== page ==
We’re working on it. And, hey, The New York Times even told us last year that we have “an artsy swagger.”
So what’s missing?
According to a local grassroots political action committee, Cincinnatians for Progress, it’s our contentment with being stagnant — being OK with the status quo. If we’re indeed behind the times, we have been for a while.
Cincinnatians for Progress (CFP) formed last year in response to Issue 9, a ballot initiative that was often referred to publicly as the “anti-rail, anti-progress” campaign. The issue, had it passed, would have amended the city charter (Cincinnati’s version of the Constitution), requiring any new transportation initiatives using taxpayer money to first undergo a public vote.
CFP was concerned the amendment would be a major hindrance toward advancing plans for a proposed streetcar system and President Obama’s 3-C passenger rail initiative, which would connect Cincinnati, Columbus and Cleveland. The group said the new charter wording would have been confusing and an obstruction to long-range planning by elected officials.
Many groups that supported Issue 9 — including the NAACP’s local chapter and the Coalition Opposed to Additional Spending and Taxes — alleged CFP didn’t believe in the power of voters to make the best decisions for the community. CFP Co-Chair Rob Richardson sharply denies that claim, adding that Issue 9 had nothing to do with the intelligence of voters.
“We absolutely do believe voters need to make their own decisions, but first we need to make sure the public is adequately informed,” Richardson says. “People need to understand what they’re voting for before they actually vote.”
To the surprise of many, results from November’s election showed that CFP accomplished its goal. Smart grassroots campaigning and a broad public awareness effort sparked a resounding turnaround in the polls: Although Issue 9 was ahead by double digits in the summer, by November voters rejected the item by a 56-44 margin.
CityBeat recently lauded CFP in its Best of Cincinnati issue, naming the group as the “Best Organizing by Forward-Thinkers.”
To CFP, forward thinking means working to make Cincinnati globally competitive, not just county-to-county competitive, Richardson says.
The group revolves around promoting three tenets: job expansion, economic growth and public transportation.
Mass transit naysayers who cite the sharp decline during the last year in Metro bus usage don’t comprehend the big picture, Richardson says. Passenger rail projects are about more than moving people from Point A to Point B; they’re about the perception of accepting and welcoming progress as well as promoting development.
CFP leaders agree that one of the biggest hindrances for Cincinnati — and other struggling cities — is an aversion to change or new ideas.
With about 6,000 members, the group is ready to move forward.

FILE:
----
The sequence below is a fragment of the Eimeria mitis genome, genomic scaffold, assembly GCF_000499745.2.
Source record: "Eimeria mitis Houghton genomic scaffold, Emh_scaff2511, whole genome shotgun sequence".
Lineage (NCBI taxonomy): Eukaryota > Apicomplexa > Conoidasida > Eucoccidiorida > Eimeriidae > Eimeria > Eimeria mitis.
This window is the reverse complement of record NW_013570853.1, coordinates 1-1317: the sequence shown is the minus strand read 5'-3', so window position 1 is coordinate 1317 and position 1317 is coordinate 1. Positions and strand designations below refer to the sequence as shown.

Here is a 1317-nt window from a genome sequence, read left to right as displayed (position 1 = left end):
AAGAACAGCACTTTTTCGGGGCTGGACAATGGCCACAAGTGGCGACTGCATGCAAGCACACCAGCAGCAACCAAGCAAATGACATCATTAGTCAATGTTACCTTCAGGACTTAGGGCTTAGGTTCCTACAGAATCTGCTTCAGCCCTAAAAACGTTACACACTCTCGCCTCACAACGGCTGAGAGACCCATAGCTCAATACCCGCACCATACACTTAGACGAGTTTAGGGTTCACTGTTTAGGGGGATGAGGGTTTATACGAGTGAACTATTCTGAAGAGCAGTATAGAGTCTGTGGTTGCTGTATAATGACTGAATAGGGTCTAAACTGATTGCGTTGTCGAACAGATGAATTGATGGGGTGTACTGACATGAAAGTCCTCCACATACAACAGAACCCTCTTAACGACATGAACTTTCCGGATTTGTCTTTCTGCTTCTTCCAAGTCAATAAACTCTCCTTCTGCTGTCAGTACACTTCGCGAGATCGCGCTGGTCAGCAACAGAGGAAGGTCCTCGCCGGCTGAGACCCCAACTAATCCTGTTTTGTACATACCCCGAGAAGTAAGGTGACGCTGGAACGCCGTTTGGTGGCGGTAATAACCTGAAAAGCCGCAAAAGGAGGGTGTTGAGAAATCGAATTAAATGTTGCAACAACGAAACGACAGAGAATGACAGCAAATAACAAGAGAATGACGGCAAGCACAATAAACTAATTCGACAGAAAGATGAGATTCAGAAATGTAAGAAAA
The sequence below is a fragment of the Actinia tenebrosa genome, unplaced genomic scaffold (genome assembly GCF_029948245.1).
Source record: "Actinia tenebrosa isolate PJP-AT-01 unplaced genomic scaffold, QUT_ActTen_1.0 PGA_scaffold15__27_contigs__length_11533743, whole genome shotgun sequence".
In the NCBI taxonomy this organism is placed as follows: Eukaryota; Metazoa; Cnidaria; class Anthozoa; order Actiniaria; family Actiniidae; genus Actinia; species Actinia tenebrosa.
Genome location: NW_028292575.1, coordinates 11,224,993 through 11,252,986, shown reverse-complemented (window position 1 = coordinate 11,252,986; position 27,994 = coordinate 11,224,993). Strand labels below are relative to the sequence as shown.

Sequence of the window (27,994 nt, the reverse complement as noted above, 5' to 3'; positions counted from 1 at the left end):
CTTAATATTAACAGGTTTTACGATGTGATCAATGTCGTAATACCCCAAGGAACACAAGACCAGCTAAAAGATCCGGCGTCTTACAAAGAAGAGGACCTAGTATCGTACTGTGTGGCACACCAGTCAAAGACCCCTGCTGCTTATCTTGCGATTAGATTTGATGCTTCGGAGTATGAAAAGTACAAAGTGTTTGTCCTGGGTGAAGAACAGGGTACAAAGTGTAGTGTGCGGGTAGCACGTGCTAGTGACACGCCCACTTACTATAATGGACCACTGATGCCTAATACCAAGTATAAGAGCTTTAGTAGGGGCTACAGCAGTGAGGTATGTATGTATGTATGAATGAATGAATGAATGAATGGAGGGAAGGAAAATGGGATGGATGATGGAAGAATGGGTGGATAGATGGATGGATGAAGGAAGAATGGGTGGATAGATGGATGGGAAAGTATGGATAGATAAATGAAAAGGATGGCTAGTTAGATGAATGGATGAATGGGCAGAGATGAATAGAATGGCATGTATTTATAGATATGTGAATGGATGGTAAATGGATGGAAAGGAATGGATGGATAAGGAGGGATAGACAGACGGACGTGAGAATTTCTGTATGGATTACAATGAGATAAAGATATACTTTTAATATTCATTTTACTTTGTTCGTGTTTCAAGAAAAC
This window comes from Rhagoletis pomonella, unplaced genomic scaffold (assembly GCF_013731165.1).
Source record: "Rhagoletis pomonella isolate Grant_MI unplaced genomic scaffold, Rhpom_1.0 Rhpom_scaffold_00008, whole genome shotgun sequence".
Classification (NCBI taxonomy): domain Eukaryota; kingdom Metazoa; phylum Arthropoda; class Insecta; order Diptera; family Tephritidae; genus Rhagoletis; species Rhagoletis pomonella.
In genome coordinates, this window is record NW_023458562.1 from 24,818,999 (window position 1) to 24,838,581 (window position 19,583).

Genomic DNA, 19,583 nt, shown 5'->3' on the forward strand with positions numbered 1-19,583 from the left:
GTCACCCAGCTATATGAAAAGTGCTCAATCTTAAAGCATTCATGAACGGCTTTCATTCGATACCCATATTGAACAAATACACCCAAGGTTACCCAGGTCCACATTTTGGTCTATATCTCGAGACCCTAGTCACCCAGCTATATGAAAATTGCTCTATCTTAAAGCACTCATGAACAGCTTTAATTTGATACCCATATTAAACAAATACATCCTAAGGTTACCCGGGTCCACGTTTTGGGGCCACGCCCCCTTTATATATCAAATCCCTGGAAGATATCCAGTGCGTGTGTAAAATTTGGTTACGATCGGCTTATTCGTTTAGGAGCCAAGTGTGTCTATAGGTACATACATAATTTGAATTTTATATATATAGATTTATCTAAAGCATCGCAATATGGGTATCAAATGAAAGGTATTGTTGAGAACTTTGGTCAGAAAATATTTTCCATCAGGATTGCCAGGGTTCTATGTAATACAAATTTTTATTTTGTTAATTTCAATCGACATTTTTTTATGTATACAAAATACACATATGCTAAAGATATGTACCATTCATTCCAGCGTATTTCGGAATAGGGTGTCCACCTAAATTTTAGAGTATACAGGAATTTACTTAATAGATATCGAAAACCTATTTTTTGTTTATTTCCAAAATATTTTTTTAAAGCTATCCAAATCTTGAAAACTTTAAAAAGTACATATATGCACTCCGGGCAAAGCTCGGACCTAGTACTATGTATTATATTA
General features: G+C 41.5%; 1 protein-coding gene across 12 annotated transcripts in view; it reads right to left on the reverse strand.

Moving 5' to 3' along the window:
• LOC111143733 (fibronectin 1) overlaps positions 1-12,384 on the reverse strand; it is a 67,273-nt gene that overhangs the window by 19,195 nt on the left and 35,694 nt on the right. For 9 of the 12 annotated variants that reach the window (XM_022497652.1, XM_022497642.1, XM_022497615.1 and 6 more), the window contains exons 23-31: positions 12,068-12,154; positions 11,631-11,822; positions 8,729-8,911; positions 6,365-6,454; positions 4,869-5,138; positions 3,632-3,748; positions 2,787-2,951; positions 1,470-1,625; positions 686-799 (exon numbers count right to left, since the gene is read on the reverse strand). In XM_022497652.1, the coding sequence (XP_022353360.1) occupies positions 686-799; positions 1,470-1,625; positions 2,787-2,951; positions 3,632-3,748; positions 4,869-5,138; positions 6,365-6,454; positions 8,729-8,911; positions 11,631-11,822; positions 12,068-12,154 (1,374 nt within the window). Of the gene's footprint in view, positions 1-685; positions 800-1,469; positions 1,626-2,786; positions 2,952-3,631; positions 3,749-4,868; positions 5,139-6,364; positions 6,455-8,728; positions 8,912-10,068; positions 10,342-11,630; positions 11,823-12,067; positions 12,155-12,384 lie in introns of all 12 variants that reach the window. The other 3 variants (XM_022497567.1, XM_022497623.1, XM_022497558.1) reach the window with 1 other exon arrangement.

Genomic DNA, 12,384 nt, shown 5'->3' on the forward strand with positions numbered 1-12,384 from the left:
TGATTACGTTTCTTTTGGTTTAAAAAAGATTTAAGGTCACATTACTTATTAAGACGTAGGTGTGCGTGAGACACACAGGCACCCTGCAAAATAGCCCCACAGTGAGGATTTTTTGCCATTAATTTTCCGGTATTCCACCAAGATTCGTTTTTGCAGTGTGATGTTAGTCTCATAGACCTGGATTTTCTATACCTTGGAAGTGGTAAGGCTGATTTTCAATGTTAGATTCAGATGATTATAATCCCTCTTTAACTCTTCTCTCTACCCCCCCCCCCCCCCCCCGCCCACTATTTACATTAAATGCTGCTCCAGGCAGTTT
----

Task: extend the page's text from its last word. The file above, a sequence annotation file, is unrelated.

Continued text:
“I think that one cool thing about Cincinnatians for Progress is how broad our membership is,” notes Candace Klein, another CFP co-chair (pictured). “Some of our members are only 9 or 10 years old and others have been retired for nine or 10 years. We have supporters who are Democrats, Republicans and independents.”
Organizations endorsing CFP represent a variety of socio-political backgrounds, including the League of Women Voters, the Cincinnati USA Regional Chamber of Commerce, American Institute of Architects, Ohio Environmental Council, Downtown Residents Council and several prominent labor unions.
Thanks to a hefty $400 million in federal stimulus funds, Ohio has momentum to move forward with the 3-C passenger rail line. The prospect of having a multi-city connector would have a greater impact than just making the journey more convenient for passengers, Richardson says.
“Think of the rail system like the development of interstate highways,” he says. “Connecting Ohio’s major hubs would lead to more economic opportunities and more jobs. The rail cars would travel up to 110 mph, making commuting less of a hassle than it might be on clogged highways.
“More people would be connected to our city, and it would be easier to live here. We want to give Cincinnati a sense of vitality to draw in young people. … I think that once people could see it, touch it and use it, they would be a lot more convinced.”
Public apprehension can be eased by examining the successes of other city rail models, including those in Portland and Seattle, CFP states. The development of rail systems in these cities, Richardson notes, led to significant increases in city wealth, economic activity and urban redevelopment.
Through May 4, CFP’s main focus is spreading awareness about the importance of the passage of Issue 1, a statewide ballot item that would reissue Ohio Third Frontier’s bonds until 2016.
First approved by voters in 2005, the Ohio Third Frontier program was designed to assist small businesses and startup companies. Since that time, it’s helped create 48,000 new jobs, launch 571 new businesses and encourage entrepreneurs. If renewed, Issue 1 will sponsor another $700 billion to fund its economic development program.
To gear up for the May election, CFP is holding educational events citywide to inform voters about Issue 1. On April 19, CFP members will be teaming up with CincyPac and CincyTech for a rally at downtown’s Mainstay Rock Bar, where speakers will outline the basics of Third Frontier funding and how it will affect the general public, not just startup companies and small business owners.
“People need to know it’s not a tax,” Klein says. “Right now our call to action is encouraging supporters to vote early. We want people (that can’t vote on Election Day) to be sure to request absentee ballots and get them in,” which she says could be a key to achieving a narrow victory.
UPDATES: Click here for more information on Issue 1, to be decided by Ohio voters on May 4. Click here for an update on Cincinnati City Council's next steps in funding the streetcar project.